My golden rule of travel is to avoid shopping. Put me on Paris’s Champs-Élysées or Milan’s Via Monte Napoleone and I will likely head straight for the nearest museum, cathedral or bar. So how did I find myself on a Yuletide shopping cruise?
It is the job of the intrepid reporter to venture outside their comfort zone, so I decided to challenge myself on a five-night Christmas markets voyage with Saga from Southampton to Germany, Holland and Belgium. How would a cruiser cope if his or her companion fancied the idea of crossing the North Sea in December in search of festive gifts?
Several cruise lines make the journey across to Northern Europe for sightseeing and Christmas shopping. Some are already reporting limited space for certain sailings this year. Cruises on Europe’s rivers, and in particular those that sail during the Christmas and New Year periods, are in demand.
My first impression of our ship, Saga Pearl II, was that it wasn’t very Christmassy at all. That was soon rectified. As I tucked into a full English the next morning, the crew decked public areas with holly and dressed Christmas trees with baubles and shiny boxes.
Saga Pearl II
Our first stop after a smooth sailing was Bremerhaven, where the key excursion is to Bremen, an hour inland by coach. I was not the only guest who would have preferred a longer visit here rather than a choice of either morning or afternoon, because it’s a charming showcase of Hanseatic architecture squeezed between river and canal.
The Christmas market fills the main square and seeps down to the quayside. On a mild but dull day, the Renaissance town hall and twin-towered cathedral formed a festive backdrop for the market’s softly lit wooden stalls.
In the cause of research I browsed the carved candles, glass lanterns, chocolate treats, marzipan and reasonably tasteful Christmas decorations. In the spirit of goodwill – and inhaling the aromas of glühwein and sizzling pork – I even bought a wooden doll for a friend. Alongside the cathedral I found a second market with two carousels turning beside stalls piled high with seasonal fruit and veges.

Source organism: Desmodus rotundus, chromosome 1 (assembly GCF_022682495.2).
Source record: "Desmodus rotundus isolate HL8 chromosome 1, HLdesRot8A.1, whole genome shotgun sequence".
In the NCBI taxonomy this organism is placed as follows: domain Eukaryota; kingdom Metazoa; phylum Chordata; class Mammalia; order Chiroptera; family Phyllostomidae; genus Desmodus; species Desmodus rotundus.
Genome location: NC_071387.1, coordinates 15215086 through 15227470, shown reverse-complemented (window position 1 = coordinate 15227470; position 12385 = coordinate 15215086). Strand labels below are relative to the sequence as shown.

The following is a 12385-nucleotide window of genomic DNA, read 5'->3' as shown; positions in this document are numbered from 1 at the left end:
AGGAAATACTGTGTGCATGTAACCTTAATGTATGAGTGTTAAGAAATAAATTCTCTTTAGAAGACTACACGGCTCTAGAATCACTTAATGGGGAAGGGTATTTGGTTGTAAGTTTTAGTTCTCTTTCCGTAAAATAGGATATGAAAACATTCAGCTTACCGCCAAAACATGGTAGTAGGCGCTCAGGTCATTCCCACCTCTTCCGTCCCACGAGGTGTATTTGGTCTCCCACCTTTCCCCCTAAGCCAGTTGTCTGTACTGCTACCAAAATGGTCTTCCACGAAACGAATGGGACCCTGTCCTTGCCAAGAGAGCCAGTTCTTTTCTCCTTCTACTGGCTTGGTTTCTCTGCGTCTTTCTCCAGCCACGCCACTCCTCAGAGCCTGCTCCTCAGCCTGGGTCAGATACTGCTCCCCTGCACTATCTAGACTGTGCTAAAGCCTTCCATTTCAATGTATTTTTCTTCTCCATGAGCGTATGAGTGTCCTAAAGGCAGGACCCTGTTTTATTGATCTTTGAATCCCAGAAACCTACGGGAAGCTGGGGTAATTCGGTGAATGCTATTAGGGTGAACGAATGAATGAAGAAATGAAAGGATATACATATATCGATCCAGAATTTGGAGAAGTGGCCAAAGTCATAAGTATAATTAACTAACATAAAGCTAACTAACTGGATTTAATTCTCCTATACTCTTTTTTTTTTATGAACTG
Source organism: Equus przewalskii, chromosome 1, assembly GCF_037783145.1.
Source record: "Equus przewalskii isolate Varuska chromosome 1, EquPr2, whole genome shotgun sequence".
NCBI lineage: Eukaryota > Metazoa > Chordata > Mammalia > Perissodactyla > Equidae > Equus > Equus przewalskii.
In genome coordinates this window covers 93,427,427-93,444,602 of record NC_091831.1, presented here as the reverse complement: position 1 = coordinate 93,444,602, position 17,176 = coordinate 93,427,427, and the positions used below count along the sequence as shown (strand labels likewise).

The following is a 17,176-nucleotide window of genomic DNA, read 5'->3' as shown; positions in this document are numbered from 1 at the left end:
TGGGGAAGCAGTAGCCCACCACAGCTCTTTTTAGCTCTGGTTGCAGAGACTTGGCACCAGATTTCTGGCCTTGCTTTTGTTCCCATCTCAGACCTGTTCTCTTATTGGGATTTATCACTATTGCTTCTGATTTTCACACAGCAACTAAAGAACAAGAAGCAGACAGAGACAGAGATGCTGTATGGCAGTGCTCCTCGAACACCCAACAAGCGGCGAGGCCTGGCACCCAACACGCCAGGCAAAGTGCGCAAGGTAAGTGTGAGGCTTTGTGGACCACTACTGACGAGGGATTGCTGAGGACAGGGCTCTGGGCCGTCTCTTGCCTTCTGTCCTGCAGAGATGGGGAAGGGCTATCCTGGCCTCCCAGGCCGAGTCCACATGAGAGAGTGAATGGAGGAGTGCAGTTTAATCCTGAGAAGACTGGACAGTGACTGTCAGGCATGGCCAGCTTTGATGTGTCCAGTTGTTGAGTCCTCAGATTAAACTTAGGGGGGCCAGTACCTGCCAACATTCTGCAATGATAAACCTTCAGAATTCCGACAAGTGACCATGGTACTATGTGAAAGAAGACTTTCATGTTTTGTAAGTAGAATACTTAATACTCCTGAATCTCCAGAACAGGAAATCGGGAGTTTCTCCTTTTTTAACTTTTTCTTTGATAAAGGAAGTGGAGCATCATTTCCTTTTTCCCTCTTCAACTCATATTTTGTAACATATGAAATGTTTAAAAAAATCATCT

While the itinerary allowed for only half a day in Bremen, Saga was running a free shuttle into nearby Bremerhaven town centre. I walked along the wide harbour and into the town, where another festive market awaited in the shadow of the church. A cluster of glühwein stalls proved irresistible, and I found myself sipping the brew from a novelty china boot.
A day at sea en route to Germany had already given me time to explore the ship. Saga Pearl II is big enough to provide diversions (including an outstanding library) for fidgets like me, yet small enough to allow one to make friends, even on a short trip. The food was excellent, the drinks good value and there was an especially friendly vibe on board – so it ticked plenty of important boxes. One evening I popped along to a well-supported singles meet-up, hosted by a crew who took a genuine interest in ensuring that guests had fun.
The Christmas market in front of the Bremen City Hall
At IJmuiden, the gateway to Amsterdam, I opted for the Taste of Holland excursion. Combining the wonderful old windmills of Zaanse Schans and the picture-perfect town of Edam, it was an excellent choice (if slightly tainted by a stop at an overpriced cheese shop).
I enjoyed the commentary about the rivalry between Protestant Edam and its Catholic neighbour Volendam, and we had good views of houses built alongside small ditches (or mini canals) that provide drainage for residents. Many windmills, we learnt, were built to pump out water.
Our final destination was the Christmas market at Bruges, a short drive from the port of Zeebrugge. It was disappointing. Just a couple of rows of stalls selling un-Christmassy goods such as sports bags. No matter. Bruges is an architectural confection as rich and sweet as any Christmas cake.
The streets were packed with shoppers so I wandered along the quieter canals, resting my legs with a Belgian beer in a rustic little bar.
I toyed with the idea of visiting the Frietmuseum – yes, the Museum of Chips – but instead went for the real thing, a cone of delicious hot frites from a takeaway kiosk.
The old windmills at Zaanse Schans, in the Netherlands
During the sail back to Southampton I joined a group of guests in the bar, sharing stories about the novelties we had bought. Any concerns over a lack of serious Christmas shopping had been dispelled by the opportunity to bring back tons of fine Belgian chocolate from Bruges.
If I had to oblige again in a cruise of this nature? It would be back in Bremen, snacking on a succulent German wurst, warming my heart with mulled wine and listening to festive music from the market’s loudspeakers. Given those conditions, I might even be tempted to give Christmas another chance.